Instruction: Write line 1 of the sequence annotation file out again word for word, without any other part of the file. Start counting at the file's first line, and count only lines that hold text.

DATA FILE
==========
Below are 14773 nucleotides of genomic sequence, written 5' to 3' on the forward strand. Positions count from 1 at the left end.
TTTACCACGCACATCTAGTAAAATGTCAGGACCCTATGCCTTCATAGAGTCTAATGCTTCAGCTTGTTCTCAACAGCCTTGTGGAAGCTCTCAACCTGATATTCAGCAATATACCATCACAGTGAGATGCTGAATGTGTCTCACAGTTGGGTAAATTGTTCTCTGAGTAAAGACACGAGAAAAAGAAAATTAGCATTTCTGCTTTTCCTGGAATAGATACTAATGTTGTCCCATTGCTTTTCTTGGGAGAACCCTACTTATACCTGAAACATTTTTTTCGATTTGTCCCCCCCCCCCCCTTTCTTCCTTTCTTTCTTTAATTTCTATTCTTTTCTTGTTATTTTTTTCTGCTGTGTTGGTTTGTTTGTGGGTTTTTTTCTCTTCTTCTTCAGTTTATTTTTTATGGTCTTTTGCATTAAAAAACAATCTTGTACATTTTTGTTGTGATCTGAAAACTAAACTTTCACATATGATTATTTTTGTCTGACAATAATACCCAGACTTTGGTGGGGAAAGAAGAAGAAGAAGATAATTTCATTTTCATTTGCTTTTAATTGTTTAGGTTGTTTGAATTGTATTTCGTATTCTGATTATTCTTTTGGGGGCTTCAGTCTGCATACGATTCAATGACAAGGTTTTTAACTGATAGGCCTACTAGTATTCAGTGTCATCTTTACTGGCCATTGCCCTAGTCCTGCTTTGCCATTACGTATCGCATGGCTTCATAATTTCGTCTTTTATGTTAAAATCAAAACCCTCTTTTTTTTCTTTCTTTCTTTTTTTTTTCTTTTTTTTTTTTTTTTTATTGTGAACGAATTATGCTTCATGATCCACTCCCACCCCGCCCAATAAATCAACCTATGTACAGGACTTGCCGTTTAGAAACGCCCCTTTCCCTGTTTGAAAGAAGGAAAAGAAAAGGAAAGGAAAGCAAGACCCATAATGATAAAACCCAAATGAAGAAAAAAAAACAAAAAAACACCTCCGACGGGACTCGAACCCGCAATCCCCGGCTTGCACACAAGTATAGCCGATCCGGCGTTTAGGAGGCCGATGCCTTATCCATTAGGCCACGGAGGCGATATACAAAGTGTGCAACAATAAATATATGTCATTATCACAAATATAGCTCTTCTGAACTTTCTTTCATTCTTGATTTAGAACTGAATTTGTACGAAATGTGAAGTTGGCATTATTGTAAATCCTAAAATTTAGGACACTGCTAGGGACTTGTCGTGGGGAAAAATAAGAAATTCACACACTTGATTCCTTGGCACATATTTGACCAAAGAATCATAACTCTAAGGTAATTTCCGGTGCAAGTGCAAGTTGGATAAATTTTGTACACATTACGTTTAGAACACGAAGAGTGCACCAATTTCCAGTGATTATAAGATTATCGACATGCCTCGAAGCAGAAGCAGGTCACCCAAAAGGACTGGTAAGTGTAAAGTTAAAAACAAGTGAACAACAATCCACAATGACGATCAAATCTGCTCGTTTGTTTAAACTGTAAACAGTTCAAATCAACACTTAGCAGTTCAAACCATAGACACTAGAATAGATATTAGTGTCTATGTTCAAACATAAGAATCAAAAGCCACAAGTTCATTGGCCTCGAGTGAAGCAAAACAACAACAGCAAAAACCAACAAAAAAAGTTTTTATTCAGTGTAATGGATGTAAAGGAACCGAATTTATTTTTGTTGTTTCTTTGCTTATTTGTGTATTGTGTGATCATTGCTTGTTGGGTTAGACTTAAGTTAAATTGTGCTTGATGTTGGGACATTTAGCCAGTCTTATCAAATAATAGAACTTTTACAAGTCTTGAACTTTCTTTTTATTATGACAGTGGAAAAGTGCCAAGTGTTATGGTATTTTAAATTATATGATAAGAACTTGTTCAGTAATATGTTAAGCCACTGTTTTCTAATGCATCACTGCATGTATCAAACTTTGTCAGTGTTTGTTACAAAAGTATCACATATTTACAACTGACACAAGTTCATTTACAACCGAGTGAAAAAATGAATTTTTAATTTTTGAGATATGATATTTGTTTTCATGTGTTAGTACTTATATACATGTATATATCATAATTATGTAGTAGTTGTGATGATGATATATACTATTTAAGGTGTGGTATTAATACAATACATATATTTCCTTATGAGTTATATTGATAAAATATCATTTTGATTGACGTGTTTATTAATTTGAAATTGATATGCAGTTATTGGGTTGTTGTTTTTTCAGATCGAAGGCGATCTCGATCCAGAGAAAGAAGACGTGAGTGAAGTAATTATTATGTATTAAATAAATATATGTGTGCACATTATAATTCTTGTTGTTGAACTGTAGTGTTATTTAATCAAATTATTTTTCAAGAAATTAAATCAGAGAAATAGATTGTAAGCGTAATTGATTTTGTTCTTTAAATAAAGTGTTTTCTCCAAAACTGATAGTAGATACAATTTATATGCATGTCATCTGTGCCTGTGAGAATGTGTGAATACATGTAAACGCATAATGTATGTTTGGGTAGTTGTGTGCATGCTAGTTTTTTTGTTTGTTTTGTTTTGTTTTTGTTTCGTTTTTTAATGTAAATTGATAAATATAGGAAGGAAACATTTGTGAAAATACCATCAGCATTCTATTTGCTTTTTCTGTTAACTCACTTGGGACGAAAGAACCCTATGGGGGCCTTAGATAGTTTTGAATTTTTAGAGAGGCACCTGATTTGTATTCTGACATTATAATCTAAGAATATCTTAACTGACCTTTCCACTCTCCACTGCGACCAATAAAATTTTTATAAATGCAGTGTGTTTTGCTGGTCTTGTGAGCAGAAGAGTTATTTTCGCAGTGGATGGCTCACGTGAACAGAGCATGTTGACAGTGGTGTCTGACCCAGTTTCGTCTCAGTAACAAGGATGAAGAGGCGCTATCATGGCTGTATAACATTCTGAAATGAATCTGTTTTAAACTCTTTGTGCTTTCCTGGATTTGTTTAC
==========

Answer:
Below are 14773 nucleotides of genomic sequence, written 5' to 3' on the forward strand. Positions count from 1 at the left end.